Mental health conditions by weekly equivalised household income

Those with lower weekly household incomes report higher levels of mental health conditions.


Heart, stroke and vascular diseases, diabetes and arthritis by main income source

Those receiving government pensions/allowances and aged under 65 reported higher levels of heart, stroke and vascular diseases, diabetes and arthritis than those whose main income was wages or salary.  


Heart, stroke and vascular diseases, diabetes and arthritis by SEIFA

Those within lower socio economic indexes for areas reported higher levels of Heart, stroke and vascular diseases, diabetes and arthritis than those in higher socio economic indexes for areas (SEIFA). To find out more about SEIFA, go to https://www.abs.gov.au/websitedbs/censushome.nsf/home/seifa  


Heart, stroke and vascular diseases, diabetes and arthritis and diabetes by labour force status group

Those not in the labour force, aged either above or below 65, report higher levels of heart, stroke and vascular diseases, diabetes and arthritis than those working part or full time.


Heart, stroke and vascular diseases, diabetes and arthritis by income group

Those in lower income groups report higher levels of heart, stroke and vascular diseases, diabetes and arthritis than those in higher income groups.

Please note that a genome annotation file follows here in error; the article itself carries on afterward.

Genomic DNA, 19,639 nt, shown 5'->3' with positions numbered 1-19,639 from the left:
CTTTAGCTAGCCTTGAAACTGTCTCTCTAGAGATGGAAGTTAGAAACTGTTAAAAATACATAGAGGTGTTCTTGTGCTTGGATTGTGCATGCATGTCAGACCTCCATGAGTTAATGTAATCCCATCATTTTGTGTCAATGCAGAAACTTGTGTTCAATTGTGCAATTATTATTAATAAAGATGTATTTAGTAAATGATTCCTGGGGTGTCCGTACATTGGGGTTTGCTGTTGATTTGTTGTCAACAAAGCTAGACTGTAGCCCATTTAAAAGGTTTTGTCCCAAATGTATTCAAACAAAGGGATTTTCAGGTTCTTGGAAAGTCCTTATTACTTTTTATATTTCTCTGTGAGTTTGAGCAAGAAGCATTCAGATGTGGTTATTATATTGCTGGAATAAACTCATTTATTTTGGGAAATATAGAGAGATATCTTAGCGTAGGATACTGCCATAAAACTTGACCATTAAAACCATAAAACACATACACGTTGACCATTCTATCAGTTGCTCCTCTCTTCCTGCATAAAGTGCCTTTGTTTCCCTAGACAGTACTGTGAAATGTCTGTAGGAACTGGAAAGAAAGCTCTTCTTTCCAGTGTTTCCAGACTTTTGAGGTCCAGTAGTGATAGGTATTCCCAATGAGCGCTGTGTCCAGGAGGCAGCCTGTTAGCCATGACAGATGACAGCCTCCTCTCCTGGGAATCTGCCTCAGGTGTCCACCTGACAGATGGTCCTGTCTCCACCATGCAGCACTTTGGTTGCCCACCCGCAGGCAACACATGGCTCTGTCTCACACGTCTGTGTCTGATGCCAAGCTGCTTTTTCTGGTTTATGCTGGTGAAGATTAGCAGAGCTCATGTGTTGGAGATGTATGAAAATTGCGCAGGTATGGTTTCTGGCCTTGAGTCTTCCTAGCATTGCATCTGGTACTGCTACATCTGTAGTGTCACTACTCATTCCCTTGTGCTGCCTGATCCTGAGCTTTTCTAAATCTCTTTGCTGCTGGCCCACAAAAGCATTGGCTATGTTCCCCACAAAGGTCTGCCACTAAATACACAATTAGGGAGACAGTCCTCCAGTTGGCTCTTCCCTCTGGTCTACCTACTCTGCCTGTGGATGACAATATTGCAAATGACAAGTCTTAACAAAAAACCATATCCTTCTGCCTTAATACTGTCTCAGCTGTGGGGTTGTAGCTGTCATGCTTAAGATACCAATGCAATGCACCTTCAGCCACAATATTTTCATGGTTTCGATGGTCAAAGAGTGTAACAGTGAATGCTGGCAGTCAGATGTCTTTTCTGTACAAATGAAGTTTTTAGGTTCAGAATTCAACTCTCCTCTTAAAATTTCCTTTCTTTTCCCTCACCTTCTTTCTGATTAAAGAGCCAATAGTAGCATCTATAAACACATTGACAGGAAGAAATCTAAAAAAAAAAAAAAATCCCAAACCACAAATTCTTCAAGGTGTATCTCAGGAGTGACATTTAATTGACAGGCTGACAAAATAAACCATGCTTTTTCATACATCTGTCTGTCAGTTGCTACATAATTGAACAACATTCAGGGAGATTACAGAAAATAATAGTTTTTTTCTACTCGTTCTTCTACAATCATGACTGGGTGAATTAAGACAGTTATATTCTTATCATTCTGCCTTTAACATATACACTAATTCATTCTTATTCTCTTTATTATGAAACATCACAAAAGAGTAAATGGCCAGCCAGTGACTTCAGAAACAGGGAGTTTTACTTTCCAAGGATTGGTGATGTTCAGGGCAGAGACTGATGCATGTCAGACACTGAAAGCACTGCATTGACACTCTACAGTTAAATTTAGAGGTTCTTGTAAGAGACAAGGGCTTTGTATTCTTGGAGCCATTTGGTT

Good self-assessed health by weekly equivalised household income

This graphs shows that those in the higher income groups report higher levels of good health than those in the lower income groups.


Report lays bare Australia’s stark health income gap as COVID widens it further

As major inequities in the vaccine roll out emerge, ACOSS and UNSW Sydney have today released a report showing the relationship between income and health. Australian Council of Social Service CEO Dr Cassandra Goldie said: “The pandemic has exposed the stark inequities that impact our health across the country. People on the lowest incomes, and with insecure work and housing have been at greatest risk throughout the COVID crisis. Now, they are the same people who are at risk of missing out in the vaccine roll out. “Our report shows that health inequities are built into our society. Our report shows that people on low incomes have the highest levels of psychological distress, and we know that the pandemic is increasing that distress. “People on lower incomes are also at greater risk of chronic illnesses, which can also make them more at risk to the impacts of the pandemic.” Professor Evelyne de Leeuw, Director of Centre for Health Equity Training, Research & Evaluation, said:  "It's…